House and Senate lawmakers embraced a $3,300 pay raise that would increase their salaries to $168,500. Meanwhile, it’s been reported that members of the House’s own ethics committee took over $1 million in privately funded (read: lobbyist-funded) trips last year.
WASHINGTON ? Despite record low approval ratings, House lawmakers Tuesday embraced a $3,300 pay raise that would increase their salaries to $168,500.
The 2 percent cost-of-living adjustment (COLA) would be the seventh straight for members of the House and Senate. Lawmakers easily squelched an attempt by Rep. Jim Matheson, D-Utah, to get a direct vote to block the increase, which is automatically awarded unless lawmakers vote to block it.
In the early days of GOP control of Congress, lawmakers routinely denied themselves the annual COLA.
Center for Public Integrity:
WASHINGTON, June 14, 2006 ? In the next few days, the House Committee on Standards of Official Conduct is expected to recommend changes to the chamber’s rules on privately sponsored travel, including measures that could strengthen disclosure requirements and close loopholes used by lobbyists.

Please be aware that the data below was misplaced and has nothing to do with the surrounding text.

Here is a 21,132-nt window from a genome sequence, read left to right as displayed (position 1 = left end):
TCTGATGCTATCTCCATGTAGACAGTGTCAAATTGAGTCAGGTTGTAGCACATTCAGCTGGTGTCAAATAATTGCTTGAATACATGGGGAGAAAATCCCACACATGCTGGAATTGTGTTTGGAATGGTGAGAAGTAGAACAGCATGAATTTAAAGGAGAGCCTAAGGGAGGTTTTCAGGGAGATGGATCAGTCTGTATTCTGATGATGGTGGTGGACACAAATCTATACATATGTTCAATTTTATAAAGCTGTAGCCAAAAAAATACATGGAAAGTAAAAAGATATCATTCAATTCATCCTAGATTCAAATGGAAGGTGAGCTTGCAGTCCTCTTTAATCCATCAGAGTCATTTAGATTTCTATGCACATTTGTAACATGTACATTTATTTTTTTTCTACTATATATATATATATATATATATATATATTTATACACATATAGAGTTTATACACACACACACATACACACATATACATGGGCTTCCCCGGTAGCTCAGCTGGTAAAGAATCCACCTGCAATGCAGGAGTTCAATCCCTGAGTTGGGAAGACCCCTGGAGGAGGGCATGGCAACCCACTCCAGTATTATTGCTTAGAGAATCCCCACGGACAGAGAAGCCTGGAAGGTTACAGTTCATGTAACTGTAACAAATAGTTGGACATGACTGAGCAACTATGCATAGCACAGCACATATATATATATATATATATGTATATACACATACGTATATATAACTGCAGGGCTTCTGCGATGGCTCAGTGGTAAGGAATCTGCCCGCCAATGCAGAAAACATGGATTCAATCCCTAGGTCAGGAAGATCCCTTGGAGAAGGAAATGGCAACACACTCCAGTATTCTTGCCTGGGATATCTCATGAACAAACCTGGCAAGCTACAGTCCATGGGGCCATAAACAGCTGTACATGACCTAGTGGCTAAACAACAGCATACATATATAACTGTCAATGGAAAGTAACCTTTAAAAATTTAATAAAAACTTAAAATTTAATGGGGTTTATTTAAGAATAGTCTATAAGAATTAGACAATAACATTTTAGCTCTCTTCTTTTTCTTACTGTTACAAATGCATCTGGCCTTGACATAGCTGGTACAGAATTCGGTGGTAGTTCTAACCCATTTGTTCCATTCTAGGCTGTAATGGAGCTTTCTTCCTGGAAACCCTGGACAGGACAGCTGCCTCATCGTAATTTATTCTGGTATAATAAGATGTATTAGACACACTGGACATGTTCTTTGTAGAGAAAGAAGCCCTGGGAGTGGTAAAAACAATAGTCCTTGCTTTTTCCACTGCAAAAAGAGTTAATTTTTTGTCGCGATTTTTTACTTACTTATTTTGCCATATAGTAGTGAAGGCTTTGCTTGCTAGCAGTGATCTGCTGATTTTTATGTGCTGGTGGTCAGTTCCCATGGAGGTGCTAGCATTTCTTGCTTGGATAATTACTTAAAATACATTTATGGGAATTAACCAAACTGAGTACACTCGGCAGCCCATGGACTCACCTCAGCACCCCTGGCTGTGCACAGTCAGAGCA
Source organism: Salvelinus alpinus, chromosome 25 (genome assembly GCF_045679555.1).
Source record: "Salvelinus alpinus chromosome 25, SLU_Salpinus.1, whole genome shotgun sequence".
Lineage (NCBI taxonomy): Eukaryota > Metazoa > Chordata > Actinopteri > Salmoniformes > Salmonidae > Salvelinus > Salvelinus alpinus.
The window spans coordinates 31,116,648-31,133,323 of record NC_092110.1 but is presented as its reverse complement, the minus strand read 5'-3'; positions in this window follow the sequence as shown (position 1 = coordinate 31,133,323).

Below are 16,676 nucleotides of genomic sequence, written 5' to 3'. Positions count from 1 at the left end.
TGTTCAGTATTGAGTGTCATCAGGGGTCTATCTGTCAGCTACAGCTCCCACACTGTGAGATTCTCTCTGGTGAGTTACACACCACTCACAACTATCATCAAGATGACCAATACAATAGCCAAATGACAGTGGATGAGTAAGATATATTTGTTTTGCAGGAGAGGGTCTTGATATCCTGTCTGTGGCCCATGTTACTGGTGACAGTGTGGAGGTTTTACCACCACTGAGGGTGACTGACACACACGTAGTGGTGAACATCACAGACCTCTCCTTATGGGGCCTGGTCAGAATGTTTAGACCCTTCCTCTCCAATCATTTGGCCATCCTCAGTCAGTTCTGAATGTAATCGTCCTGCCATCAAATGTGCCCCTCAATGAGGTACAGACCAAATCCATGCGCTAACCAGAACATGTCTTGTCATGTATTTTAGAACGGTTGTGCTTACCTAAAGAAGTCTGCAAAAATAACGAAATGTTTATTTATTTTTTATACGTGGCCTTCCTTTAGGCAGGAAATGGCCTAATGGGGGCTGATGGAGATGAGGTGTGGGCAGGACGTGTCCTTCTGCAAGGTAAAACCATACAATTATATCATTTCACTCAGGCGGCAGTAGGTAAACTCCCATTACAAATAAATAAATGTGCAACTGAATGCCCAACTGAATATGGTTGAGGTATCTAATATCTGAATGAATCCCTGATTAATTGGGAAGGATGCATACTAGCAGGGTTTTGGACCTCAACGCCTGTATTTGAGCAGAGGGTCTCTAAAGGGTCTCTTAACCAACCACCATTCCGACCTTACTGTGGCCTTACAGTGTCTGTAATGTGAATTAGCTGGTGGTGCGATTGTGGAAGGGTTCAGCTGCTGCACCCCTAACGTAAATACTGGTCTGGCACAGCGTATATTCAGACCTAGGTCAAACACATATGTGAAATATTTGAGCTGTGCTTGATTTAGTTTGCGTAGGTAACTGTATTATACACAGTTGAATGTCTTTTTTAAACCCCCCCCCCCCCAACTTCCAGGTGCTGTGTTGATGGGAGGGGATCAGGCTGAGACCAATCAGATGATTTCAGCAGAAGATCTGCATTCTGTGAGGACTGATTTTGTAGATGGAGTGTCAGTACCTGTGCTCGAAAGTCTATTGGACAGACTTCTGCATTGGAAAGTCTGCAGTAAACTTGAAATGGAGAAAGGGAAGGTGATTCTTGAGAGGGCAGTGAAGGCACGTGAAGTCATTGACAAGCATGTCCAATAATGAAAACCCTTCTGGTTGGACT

However, the Center for Public Integrity has found that the current members of the committee are no strangers to taking privately funded trips.
From January 2000 through June 2005, the members ? five Republicans and five Democrats ? and their aides accepted about 400 such trips valued at nearly $1 million, according to a Center review of disclosure records.
More than half of that figure was spent on the lawmakers. The members took roughly 180 trips over the 5½-year study period, reporting expenses in excess of $550,000. Among the sponsors were corporations, trade groups and nonprofit organizations